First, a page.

Scott Rosenberg reposts a piece on MP3 from 2000. Here’s my favorite sentence:
Today, though, “having” a new music release is beginning to mean something as vague as having a particular file on your computer’s hard drive.
Here in 2009, the idea that having something means that it exists as a file doesn’t seem vague to most people at all. I don’t think it seemed vague to me back then, either. This also led me to wonder when I first encountered MP3 — I know for sure I started using WinAmp in 1997.
Rosenberg’s comments on the wrongheadedness of the music industry are amazing to read in retrospect. The obvious path was out there, and the recording industry is still hesitant to take it.
April 4, 2009 at 5:17 pm
To me, the biggest awkwarness about this is when people exclaim ‘I have that song’ or ‘I have that album’ and they mean that they illegally downloaded it.
I don’t particularly care whether it is on disc medium or downloaded as MP3, but IMO you it’s silly to say that you ‘have’ an album when you never paid for it. If you download it illegally, better say nothing, or just that you know the music.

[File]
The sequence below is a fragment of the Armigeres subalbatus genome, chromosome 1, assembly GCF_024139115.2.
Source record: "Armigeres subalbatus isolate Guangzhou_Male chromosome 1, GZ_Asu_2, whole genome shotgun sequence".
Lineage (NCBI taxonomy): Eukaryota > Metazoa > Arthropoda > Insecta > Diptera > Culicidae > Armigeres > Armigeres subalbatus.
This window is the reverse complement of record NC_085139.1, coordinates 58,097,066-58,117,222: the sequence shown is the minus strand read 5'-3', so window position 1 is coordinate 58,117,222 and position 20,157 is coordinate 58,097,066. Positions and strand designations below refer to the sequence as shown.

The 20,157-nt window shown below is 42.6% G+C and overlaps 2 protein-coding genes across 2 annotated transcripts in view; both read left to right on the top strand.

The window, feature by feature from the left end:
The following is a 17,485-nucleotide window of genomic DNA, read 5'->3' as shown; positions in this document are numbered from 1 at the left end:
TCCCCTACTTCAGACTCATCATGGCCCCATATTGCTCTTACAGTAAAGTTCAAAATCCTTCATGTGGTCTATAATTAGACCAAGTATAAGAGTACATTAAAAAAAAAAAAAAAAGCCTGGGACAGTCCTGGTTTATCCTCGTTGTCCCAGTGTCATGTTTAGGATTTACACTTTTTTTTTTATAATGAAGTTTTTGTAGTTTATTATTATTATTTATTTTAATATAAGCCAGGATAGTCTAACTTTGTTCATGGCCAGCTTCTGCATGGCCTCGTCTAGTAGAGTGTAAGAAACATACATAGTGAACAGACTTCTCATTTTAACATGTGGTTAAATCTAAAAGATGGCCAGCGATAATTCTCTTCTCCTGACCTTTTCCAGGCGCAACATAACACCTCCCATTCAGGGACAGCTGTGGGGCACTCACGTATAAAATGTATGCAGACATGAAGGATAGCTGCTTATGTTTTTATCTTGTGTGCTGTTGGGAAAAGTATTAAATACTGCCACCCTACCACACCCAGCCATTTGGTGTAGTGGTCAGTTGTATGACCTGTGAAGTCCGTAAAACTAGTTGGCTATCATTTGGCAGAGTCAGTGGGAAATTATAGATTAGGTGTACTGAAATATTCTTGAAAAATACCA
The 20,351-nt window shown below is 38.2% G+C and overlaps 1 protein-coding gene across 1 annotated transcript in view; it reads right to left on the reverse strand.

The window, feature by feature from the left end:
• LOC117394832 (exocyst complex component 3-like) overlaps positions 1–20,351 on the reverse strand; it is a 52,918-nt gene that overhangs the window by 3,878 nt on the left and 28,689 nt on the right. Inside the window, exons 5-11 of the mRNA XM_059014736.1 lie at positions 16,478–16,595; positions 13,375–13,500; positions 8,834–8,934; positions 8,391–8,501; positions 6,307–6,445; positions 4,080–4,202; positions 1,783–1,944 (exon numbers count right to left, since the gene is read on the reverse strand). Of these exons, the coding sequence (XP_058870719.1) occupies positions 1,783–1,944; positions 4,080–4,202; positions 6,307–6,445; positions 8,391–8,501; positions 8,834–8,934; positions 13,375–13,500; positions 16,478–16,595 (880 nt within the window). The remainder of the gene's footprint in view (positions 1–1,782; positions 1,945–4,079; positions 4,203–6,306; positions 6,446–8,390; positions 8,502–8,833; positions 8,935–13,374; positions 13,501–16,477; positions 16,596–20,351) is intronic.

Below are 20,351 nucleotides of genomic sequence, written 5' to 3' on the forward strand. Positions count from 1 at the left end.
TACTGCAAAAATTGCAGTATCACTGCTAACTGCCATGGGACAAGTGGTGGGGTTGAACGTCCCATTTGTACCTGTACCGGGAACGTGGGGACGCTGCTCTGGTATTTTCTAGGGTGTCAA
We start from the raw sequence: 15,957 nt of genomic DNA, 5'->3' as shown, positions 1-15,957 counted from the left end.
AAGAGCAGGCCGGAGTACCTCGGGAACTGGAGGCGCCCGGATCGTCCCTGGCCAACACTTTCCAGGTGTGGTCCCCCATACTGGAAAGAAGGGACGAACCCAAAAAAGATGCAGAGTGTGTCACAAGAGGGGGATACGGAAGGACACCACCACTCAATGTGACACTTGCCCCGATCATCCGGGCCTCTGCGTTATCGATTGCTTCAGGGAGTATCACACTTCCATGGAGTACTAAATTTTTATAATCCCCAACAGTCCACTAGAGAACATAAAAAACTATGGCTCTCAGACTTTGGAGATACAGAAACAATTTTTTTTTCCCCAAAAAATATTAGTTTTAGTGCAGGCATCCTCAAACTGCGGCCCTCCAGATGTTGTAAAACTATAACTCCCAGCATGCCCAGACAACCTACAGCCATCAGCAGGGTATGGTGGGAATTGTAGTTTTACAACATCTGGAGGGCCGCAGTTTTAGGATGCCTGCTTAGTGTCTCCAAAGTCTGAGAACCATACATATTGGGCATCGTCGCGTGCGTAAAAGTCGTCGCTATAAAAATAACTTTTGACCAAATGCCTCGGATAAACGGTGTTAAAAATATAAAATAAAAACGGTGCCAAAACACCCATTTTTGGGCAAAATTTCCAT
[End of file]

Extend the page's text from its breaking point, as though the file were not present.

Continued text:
I mean, the purpose of making such a statement to another person in a conversation usually serves to show that you like the music, that you support the musician, that you took the effort to go out and buy their CD, because you like it so much. Doing that for something you never paid for seems rather meaningless.
April 6, 2009 at 9:33 am
I dunno — I think it means you have the album on hand, whether through purchase, gift, or theft, and thus that you’ve listened to it enough to know it well, to have internalized it. and not just the popular tracks, but the whole thing. I think it’s about depth of familiarity, not the effort that went into achieving that familiarity…
April 7, 2009 at 12:05 am
If the music business wants to know the right way to do things, and they’re not on board with this already, they should be on the phone with Amazon.